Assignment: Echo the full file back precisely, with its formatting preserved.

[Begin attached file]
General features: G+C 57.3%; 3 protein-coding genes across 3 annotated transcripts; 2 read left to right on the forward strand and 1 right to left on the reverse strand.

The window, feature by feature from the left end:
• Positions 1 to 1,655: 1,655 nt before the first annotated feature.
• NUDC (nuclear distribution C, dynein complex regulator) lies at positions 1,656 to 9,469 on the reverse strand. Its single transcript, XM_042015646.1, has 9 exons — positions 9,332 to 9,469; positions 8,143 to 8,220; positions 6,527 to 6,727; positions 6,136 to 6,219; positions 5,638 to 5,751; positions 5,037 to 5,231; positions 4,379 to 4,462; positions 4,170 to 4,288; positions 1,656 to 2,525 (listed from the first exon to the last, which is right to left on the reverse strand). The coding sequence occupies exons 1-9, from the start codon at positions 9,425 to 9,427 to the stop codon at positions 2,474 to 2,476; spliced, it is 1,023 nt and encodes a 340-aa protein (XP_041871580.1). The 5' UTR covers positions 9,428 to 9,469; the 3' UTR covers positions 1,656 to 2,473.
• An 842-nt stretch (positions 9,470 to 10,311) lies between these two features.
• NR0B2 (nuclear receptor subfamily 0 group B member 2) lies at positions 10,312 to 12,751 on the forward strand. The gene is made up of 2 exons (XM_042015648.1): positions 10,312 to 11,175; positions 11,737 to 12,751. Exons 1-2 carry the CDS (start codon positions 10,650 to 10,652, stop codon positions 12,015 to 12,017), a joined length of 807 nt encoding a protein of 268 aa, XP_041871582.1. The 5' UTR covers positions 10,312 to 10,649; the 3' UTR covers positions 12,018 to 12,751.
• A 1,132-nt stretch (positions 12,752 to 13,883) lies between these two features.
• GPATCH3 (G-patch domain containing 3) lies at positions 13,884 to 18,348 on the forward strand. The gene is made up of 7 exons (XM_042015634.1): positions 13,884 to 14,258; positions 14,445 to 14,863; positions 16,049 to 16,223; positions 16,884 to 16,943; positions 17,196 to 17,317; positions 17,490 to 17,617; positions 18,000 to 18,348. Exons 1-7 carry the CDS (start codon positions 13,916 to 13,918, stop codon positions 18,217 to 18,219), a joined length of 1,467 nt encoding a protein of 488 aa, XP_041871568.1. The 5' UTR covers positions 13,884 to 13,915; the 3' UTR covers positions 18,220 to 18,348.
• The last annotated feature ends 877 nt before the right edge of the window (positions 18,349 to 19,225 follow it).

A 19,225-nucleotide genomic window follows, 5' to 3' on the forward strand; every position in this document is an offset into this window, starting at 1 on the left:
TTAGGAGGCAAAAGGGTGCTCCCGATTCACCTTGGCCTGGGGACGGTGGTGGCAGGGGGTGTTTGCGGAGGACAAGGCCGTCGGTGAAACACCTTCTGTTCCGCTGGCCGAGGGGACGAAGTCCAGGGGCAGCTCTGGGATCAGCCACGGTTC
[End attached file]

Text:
General features: G+C 57.3%; 3 protein-coding genes across 3 annotated transcripts; 2 read left to right on the forward strand and 1 right to left on the reverse strand.

The window, feature by feature from the left end:
• Positions 1 to 1,655: 1,655 nt before the first annotated feature.
• NUDC (nuclear distribution C, dynein complex regulator) lies at positions 1,656 to 9,469 on the reverse strand. Its single transcript, XM_042015646.1, has 9 exons — positions 9,332 to 9,469; positions 8,143 to 8,220; positions 6,527 to 6,727; positions 6,136 to 6,219; positions 5,638 to 5,751; positions 5,037 to 5,231; positions 4,379 to 4,462; positions 4,170 to 4,288; positions 1,656 to 2,525 (listed from the first exon to the last, which is right to left on the reverse strand). The coding sequence occupies exons 1-9, from the start codon at positions 9,425 to 9,427 to the stop codon at positions 2,474 to 2,476; spliced, it is 1,023 nt and encodes a 340-aa protein (XP_041871580.1). The 5' UTR covers positions 9,428 to 9,469; the 3' UTR covers positions 1,656 to 2,473.
• An 842-nt stretch (positions 9,470 to 10,311) lies between these two features.
• NR0B2 (nuclear receptor subfamily 0 group B member 2) lies at positions 10,312 to 12,751 on the forward strand. The gene is made up of 2 exons (XM_042015648.1): positions 10,312 to 11,175; positions 11,737 to 12,751. Exons 1-2 carry the CDS (start codon positions 10,650 to 10,652, stop codon positions 12,015 to 12,017), a joined length of 807 nt encoding a protein of 268 aa, XP_041871582.1. The 5' UTR covers positions 10,312 to 10,649; the 3' UTR covers positions 12,018 to 12,751.
• A 1,132-nt stretch (positions 12,752 to 13,883) lies between these two features.
• GPATCH3 (G-patch domain containing 3) lies at positions 13,884 to 18,348 on the forward strand. The gene is made up of 7 exons (XM_042015634.1): positions 13,884 to 14,258; positions 14,445 to 14,863; positions 16,049 to 16,223; positions 16,884 to 16,943; positions 17,196 to 17,317; positions 17,490 to 17,617; positions 18,000 to 18,348. Exons 1-7 carry the CDS (start codon positions 13,916 to 13,918, stop codon positions 18,217 to 18,219), a joined length of 1,467 nt encoding a protein of 488 aa, XP_041871568.1. The 5' UTR covers positions 13,884 to 13,915; the 3' UTR covers positions 18,220 to 18,348.
• The last annotated feature ends 877 nt before the right edge of the window (positions 18,349 to 19,225 follow it).

A 19,225-nucleotide genomic window follows, 5' to 3' on the forward strand; every position in this document is an offset into this window, starting at 1 on the left:
TTAGGAGGCAAAAGGGTGCTCCCGATTCACCTTGGCCTGGGGACGGTGGTGGCAGGGGGTGTTTGCGGAGGACAAGGCCGTCGGTGAAACACCTTCTGTTCCGCTGGCCGAGGGGACGAAGTCCAGGGGCAGCTCTGGGATCAGCCACGGTTC